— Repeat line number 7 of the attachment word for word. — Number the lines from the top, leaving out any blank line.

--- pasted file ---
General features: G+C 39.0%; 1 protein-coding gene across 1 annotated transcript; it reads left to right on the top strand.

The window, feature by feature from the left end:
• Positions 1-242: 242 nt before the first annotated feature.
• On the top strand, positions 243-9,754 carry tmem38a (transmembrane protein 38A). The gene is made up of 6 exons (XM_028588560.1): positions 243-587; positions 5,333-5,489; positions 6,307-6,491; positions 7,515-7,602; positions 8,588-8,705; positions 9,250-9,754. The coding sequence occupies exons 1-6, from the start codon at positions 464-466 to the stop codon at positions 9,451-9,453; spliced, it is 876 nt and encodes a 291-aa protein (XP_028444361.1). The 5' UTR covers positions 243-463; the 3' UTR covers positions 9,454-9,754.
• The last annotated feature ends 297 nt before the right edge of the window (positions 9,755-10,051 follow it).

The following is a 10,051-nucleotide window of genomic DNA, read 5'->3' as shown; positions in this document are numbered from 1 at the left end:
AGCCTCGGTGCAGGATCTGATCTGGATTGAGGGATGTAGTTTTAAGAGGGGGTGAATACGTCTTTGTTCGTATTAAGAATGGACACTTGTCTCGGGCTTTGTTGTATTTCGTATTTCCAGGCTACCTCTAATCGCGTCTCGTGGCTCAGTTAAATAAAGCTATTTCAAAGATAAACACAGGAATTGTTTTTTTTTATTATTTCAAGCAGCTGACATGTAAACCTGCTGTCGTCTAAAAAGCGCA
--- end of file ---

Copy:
AGCCTCGGTGCAGGATCTGATCTGGATTGAGGGATGTAGTTTTAAGAGGGGGTGAATACGTCTTTGTTCGTATTAAGAATGGACACTTGTCTCGGGCTTTGTTGTATTTCGTATTTCCAGGCTACCTCTAATCGCGTCTCGTGGCTCAGTTAAATAAAGCTATTTCAAAGATAAACACAGGAATTGTTTTTTTTTATTATTTCAAGCAGCTGACATGTAAACCTGCTGTCGTCTAAAAAGCGCA